Yamuna clean-up, 24x7 water supply in focus as funds double for projects
Among the notable projects allocated funds in the budget are the rejuvenation of Najafgarh drain; providing 100% sewage network in unauthorised colonies by the end of the year; and providing 24x7 clean drinking water to all within three years.
The Delhi government on Saturday doubled its allocation to the water sector from 5% to over 10% of the ₹75,800 crore budget, giving a push to the Aam Aadmi Party’s promises of cleaning up the Yamuna river and providing 24x7 water supply to all residents.
The government alloted ₹7,610 crore to the sector in the financial year starting April, up from last year’s allocation of ₹3,274 crore.
Among the notable projects allocated funds in the budget are the rejuvenation and development of Najafgarh drain, the biggest drain in Delhi; providing 100% sewage network in unauthorised colonies by the end of the year; and providing 24x7 clean drinking water to all residents within three years.
Announcing the budget on Saturday, deputy chief minister Manish Sisodia announced the government has ensured a 10% increase in water production. Daily water availability has now reached a record 985 million gallons per day (MGD ), said Sisodia, who is also the finance minister.
Providing 24x7 clean drinking water in the next three years was the government’s dream, Sisodia said, adding that water availability has already witnessed a 10% increase.
“Earlier, 915 MGD of water was available daily in Delhi, which has now increased to 985 MGD. Better management of water coming to Delhi from outside, and better harvesting of rainwater will ensure 24 hours water supply in the coming three years,” he said.
Around 650,000 consumers in Delhi were now availing 29 kilolitres daily under the flagship free water scheme launched in 2015, according to budget documents.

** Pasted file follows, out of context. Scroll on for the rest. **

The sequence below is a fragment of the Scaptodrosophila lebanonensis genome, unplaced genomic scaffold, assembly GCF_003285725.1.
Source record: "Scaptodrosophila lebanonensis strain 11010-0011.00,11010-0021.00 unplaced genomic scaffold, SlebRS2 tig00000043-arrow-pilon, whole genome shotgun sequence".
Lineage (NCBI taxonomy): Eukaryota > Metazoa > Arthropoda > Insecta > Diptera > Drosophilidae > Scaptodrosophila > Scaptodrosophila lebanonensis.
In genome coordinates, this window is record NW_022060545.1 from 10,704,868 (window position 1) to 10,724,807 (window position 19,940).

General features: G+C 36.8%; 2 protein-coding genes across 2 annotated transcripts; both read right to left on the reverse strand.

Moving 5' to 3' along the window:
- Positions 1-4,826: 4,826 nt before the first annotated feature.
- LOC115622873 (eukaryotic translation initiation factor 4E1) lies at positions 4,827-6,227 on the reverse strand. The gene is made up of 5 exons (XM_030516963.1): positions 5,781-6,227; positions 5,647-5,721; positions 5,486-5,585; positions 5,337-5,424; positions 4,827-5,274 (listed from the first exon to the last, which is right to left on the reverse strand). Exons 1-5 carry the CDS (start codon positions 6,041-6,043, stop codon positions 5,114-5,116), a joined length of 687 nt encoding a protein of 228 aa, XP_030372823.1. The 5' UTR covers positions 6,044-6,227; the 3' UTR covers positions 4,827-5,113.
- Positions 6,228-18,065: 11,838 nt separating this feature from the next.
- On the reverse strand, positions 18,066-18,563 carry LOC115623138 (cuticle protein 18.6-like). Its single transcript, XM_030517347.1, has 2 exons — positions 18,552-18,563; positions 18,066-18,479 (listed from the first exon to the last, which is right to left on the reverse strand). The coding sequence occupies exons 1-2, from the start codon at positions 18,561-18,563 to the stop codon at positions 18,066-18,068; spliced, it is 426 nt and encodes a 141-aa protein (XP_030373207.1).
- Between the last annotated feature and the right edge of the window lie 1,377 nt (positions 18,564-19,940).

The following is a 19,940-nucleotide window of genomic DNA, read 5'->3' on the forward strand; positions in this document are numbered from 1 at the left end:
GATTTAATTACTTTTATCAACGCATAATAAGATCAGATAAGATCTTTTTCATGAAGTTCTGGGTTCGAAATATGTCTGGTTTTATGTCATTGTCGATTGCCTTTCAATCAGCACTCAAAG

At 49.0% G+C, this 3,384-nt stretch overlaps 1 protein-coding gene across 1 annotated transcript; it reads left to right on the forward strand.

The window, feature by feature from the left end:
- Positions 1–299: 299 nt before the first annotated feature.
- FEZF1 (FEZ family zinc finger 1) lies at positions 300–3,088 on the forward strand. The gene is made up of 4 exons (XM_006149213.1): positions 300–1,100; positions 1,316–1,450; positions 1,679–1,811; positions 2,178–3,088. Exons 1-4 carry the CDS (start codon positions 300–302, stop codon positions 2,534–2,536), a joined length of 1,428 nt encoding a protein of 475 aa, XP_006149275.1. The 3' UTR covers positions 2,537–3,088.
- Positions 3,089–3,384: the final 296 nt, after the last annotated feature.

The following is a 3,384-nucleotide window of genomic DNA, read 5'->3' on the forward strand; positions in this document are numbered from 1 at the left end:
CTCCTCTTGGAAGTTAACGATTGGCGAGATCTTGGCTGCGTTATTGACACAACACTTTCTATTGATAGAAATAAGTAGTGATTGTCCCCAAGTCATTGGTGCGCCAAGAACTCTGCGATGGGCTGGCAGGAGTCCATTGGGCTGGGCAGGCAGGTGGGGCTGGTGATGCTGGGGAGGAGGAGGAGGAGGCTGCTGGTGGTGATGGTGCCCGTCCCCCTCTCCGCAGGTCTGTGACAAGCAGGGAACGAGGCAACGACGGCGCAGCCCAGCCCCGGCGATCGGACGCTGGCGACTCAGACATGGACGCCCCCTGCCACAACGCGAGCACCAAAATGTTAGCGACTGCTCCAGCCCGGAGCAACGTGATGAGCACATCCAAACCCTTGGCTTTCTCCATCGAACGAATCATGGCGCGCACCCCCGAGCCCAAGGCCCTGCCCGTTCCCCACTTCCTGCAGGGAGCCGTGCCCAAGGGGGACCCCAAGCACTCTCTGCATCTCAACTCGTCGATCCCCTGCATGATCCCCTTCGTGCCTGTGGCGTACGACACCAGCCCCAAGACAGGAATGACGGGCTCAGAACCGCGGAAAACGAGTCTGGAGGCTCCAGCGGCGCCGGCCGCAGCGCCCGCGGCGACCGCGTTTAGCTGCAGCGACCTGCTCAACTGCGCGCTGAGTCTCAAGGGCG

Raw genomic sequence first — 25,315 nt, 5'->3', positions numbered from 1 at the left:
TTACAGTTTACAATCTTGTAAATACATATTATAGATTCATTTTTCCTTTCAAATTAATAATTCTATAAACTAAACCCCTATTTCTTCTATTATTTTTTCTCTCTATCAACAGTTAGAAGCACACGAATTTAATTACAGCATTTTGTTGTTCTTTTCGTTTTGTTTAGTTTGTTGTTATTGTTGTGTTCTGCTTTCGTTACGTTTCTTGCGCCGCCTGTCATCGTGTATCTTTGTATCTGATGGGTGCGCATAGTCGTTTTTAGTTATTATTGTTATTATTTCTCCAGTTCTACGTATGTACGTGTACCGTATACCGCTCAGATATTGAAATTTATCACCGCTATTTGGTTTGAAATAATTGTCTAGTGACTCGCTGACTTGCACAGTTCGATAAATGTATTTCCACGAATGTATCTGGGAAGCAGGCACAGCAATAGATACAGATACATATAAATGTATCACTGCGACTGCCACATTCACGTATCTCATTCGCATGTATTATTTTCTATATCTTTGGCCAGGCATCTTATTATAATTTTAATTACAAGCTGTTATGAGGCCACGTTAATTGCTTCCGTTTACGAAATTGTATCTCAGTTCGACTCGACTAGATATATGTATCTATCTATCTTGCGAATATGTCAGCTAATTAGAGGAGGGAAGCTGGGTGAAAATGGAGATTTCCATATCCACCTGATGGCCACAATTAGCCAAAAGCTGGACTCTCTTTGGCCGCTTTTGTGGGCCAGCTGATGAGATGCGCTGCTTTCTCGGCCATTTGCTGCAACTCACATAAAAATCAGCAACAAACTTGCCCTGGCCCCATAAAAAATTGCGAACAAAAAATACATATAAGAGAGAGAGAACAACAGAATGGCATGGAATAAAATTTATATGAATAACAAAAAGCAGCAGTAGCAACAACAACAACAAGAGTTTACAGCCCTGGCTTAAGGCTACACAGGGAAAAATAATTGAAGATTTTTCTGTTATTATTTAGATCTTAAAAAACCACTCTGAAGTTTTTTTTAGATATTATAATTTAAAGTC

Delhi is not receiving any additional water from neighbouring states, a Delhi Jal Board said on condition of anonymity. He attributed the improved water production to the increase in the number of water extraction points in areas with high groundwater level, innovative techniques deployed to increase the water treatment capacities at treatment plants and water savings due to repair of leakages in the pipe network.
“New sand filters have been introduced in water treatment plants, which have led to increased capacity. The groundwater extraction has also increased and we have set a target of increasing water production to 1,000 MGD in the coming summer months,” the official said.
Rejuvenating Najafgarh drain
The Najafgarh drain will be rejuvenated and developed as a tourist project, Sisodia said, allotting ₹705 crore for the project to restore it to the level of Sahibi river, the historical name associated with the water body. The work has already started on preparing a detailed plan for the project, he said.
“Najafgarh drain is now identified as a drain due to the dirty water in it. It will be developed as a tourist destination by cleaning it and beautifying the roads on both sides. Delhi’s Sahibi river will be brought back in its form,” the finance minister said.
The 57km Najafgarh drain crosses into Delhi from Haryana through the Dhansa border before entering the Yamuna river.
The project will cost over ₹2,000 crore. The overall project, consisting of two phases — treatment of water and beautification of the stretch — may be worth more than ₹2,000 crore, the DJB official said. The allocation of ₹705 crore was just for 2022-23, he said.
All unauthorised colonies of Delhi will be connected with the sewer network by the end of this year and all the drains emptying into the Yamuna will be intercepted and treated, Sisodia said in his budget speech.
The government has claimed that Yamuna will be “completely cleaned” in the next two years. “It is the resolution of the Delhi government that not even a drop of dirty water should fall in Yamuna from the people of Delhi,” Sisodia said.
The outcome budget released by the government on Friday showed 30% of the 748 MGD sewage generated in the city drains untreated into the Yamuna. Out of 1,799 unauthorised colonies in Delhi, only 685 were connected to the sewerage network till December 2021.
Manoj Misra, convener of Yamuna Jiye Abhiyan, an advocacy group, welcomed the government’s interest in the clean-up, but said the interventions should be designed keeping the ecology of the drain in mind.
“Drains are the extended arms of the river. A word of caution would be to let it not become an engineering challenge but keep the ecology in focus,” Misra said.